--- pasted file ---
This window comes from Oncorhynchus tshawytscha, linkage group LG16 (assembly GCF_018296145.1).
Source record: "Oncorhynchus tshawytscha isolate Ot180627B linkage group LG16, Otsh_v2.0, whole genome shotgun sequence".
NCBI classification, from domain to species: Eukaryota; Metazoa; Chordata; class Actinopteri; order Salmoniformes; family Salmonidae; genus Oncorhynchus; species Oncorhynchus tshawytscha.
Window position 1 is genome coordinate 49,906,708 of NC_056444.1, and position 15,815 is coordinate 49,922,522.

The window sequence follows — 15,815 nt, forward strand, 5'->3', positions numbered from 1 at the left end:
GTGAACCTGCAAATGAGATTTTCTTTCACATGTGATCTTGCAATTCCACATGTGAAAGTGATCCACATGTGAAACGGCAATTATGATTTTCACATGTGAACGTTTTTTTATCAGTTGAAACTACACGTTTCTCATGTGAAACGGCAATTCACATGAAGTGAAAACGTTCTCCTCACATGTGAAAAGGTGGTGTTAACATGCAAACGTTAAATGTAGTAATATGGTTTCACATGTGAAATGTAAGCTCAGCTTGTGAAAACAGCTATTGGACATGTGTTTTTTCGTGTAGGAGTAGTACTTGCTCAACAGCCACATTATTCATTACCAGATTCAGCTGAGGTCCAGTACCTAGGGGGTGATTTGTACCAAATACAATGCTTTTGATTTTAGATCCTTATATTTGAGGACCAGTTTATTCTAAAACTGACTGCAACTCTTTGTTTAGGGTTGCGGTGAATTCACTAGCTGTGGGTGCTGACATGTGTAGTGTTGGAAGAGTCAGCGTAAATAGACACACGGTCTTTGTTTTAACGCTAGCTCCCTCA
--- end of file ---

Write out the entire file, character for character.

This window comes from Oncorhynchus tshawytscha, linkage group LG16 (assembly GCF_018296145.1).
Source record: "Oncorhynchus tshawytscha isolate Ot180627B linkage group LG16, Otsh_v2.0, whole genome shotgun sequence".
NCBI classification, from domain to species: Eukaryota; Metazoa; Chordata; class Actinopteri; order Salmoniformes; family Salmonidae; genus Oncorhynchus; species Oncorhynchus tshawytscha.
Window position 1 is genome coordinate 49,906,708 of NC_056444.1, and position 15,815 is coordinate 49,922,522.

The window sequence follows — 15,815 nt, forward strand, 5'->3', positions numbered from 1 at the left end:
GTGAACCTGCAAATGAGATTTTCTTTCACATGTGATCTTGCAATTCCACATGTGAAAGTGATCCACATGTGAAACGGCAATTATGATTTTCACATGTGAACGTTTTTTTATCAGTTGAAACTACACGTTTCTCATGTGAAACGGCAATTCACATGAAGTGAAAACGTTCTCCTCACATGTGAAAAGGTGGTGTTAACATGCAAACGTTAAATGTAGTAATATGGTTTCACATGTGAAATGTAAGCTCAGCTTGTGAAAACAGCTATTGGACATGTGTTTTTTCGTGTAGGAGTAGTACTTGCTCAACAGCCACATTATTCATTACCAGATTCAGCTGAGGTCCAGTACCTAGGGGGTGATTTGTACCAAATACAATGCTTTTGATTTTAGATCCTTATATTTGAGGACCAGTTTATTCTAAAACTGACTGCAACTCTTTGTTTAGGGTTGCGGTGAATTCACTAGCTGTGGGTGCTGACATGTGTAGTGTTGGAAGAGTCAGCGTAAATAGACACACGGTCTTTGTTTTAACGCTAGCTCCCTCA